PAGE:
Final thoughts.

In a year choc-full of quality RPGs, Shin Megami Tensei Digital Devil Saga could yet be the biggest surprise of them all. The battle system has to be one of the best I've come across and it even goes some way to compensating for the high encounter rate. The story is an unusual one (at least it is to me having never experienced the Shin Megami Tensei games before) which is refreshing having played so many RPGs where the stories are pretty much alike. In fact it's difficult to find much wrong with the game. Even the high encounter rate is offset somewhat by the rather liberal amount of save points that are well placed. All I can say is bring on part two, so we can see how it finishes.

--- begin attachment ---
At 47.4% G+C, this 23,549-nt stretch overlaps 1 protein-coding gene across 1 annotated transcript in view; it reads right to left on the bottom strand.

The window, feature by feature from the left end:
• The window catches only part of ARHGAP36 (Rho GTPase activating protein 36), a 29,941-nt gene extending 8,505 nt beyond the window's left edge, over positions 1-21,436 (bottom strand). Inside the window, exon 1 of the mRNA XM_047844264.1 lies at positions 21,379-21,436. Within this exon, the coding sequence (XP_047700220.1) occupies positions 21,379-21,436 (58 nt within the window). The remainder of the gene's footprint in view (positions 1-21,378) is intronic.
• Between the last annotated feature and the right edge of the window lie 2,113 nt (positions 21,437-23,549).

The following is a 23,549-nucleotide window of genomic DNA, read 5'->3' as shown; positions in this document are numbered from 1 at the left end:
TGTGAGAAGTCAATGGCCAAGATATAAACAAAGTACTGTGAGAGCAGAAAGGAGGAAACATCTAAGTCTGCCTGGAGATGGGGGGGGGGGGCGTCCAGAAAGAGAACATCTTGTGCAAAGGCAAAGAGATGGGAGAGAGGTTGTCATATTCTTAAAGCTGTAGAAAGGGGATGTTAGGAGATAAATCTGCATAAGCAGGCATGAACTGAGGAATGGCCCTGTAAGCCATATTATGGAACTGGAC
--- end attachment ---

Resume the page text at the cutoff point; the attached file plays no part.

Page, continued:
Overall Game Rating: 9.0/10

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Shin Megami Tensei: Digital Devil Saga is a game that any fan of the RPG genre simply must buy. The story is interesting, the battle system is excellent and above all it leaves you desperate to get your hands on part two.